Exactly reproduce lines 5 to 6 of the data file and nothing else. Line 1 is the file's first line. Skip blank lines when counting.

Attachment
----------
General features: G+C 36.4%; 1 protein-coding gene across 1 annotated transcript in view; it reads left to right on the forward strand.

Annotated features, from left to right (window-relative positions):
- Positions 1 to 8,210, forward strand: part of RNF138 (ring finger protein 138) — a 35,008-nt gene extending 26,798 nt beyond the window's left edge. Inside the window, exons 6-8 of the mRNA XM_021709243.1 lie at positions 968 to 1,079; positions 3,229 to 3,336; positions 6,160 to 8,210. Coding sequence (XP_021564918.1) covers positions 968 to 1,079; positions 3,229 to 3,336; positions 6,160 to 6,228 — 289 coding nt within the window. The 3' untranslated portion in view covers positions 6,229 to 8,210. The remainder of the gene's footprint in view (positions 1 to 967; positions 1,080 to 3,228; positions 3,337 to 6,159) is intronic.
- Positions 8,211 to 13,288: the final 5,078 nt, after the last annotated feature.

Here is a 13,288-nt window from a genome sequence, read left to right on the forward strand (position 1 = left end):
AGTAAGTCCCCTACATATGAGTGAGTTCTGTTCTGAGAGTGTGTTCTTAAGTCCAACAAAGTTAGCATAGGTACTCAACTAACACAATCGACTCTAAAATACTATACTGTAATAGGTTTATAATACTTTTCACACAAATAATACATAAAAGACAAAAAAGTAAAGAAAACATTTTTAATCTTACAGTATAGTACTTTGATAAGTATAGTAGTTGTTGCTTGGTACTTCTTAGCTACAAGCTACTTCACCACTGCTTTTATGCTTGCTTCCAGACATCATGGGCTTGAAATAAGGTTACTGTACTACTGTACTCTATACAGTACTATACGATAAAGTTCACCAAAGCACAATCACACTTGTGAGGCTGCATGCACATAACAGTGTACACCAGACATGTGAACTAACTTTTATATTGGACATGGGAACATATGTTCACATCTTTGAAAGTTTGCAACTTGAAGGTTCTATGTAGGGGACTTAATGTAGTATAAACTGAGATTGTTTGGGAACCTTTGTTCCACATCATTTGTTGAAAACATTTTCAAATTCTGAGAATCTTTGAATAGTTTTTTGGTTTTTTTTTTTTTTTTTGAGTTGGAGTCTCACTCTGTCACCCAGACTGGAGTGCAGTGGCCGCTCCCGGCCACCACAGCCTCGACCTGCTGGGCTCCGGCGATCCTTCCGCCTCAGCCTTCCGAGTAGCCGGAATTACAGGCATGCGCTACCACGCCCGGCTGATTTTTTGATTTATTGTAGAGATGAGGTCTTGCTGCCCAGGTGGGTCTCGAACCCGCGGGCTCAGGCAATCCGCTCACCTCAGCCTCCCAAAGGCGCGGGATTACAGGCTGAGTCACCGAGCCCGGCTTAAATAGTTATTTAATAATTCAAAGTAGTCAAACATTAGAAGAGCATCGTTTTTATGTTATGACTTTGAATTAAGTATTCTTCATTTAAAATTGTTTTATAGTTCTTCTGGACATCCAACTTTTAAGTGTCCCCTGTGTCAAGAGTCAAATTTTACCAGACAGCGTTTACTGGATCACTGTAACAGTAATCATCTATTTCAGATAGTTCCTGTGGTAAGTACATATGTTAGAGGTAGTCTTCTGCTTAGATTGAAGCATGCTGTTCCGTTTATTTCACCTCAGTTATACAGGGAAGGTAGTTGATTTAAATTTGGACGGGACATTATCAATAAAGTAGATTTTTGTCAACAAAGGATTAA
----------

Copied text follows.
Here is a 13,288-nt window from a genome sequence, read left to right on the forward strand (position 1 = left end):
AGTAAGTCCCCTACATATGAGTGAGTTCTGTTCTGAGAGTGTGTTCTTAAGTCCAACAAAGTTAGCATAGGTACTCAACTAACACAATCGACTCTAAAATACTATACTGTAATAGGTTTATAATACTTTTCACACAAATAATACATAAAAGACAAAAAAGTAAAGAAAACATTTTTAATCTTACAGTATAGTACTTTGATAAGTATAGTAGTTGTTGCTTGGTACTTCTTAGCTACAAGCTACTTCACCACTGCTTTTATGCTTGCTTCCAGACATCATGGGCTTGAAATAAGGTTACTGTACTACTGTACTCTATACAGTACTATACGATAAAGTTCACCAAAGCACAATCACACTTGTGAGGCTGCATGCACATAACAGTGTACACCAGACATGTGAACTAACTTTTATATTGGACATGGGAACATATGTTCACATCTTTGAAAGTTTGCAACTTGAAGGTTCTATGTAGGGGACTTAATGTAGTATAAACTGAGATTGTTTGGGAACCTTTGTTCCACATCATTTGTTGAAAACATTTTCAAATTCTGAGAATCTTTGAATAGTTTTTTGGTTTTTTTTTTTTTTTTTGAGTTGGAGTCTCACTCTGTCACCCAGACTGGAGTGCAGTGGCCGCTCCCGGCCACCACAGCCTCGACCTGCTGGGCTCCGGCGATCCTTCCGCCTCAGCCTTCCGAGTAGCCGGAATTACAGGCATGCGCTACCACGCCCGGCTGATTTTTTGATTTATTGTAGAGATGAGGTCTTGCTGCCCAGGTGGGTCTCGAACCCGCGGGCTCAGGCAATCCGCTCACCTCAGCCTCCCAAAGGCGCGGGATTACAGGCTGAGTCACCGAGCCCGGCTTAAATAGTTATTTAATAATTCAAAGTAGTCAAACATTAGAAGAGCATCGTTTTTATGTTATGACTTTGAATTAAGTATTCTTCATTTAAAATTGTTTTATAGTTCTTCTGGACATCCAACTTTTAAGTGTCCCCTGTGTCAAGAGTCAAATTTTACCAGACAGCGTTTACTGGATCACTGTAACAGTAATCATCTATTTCAGATAGTTCCTGTGGTAAGTACATATGTTAGAGGTAGTCTTCTGCTTAGATTGAAGCATGCTGTTCCGTTTATTTCACCTCAGTTATACAGGGAAGGTAGTTGATTTAAATTTGGACGGGACATTATCAATAAAGTAGATTTTTGTCAACAAAGGATTAA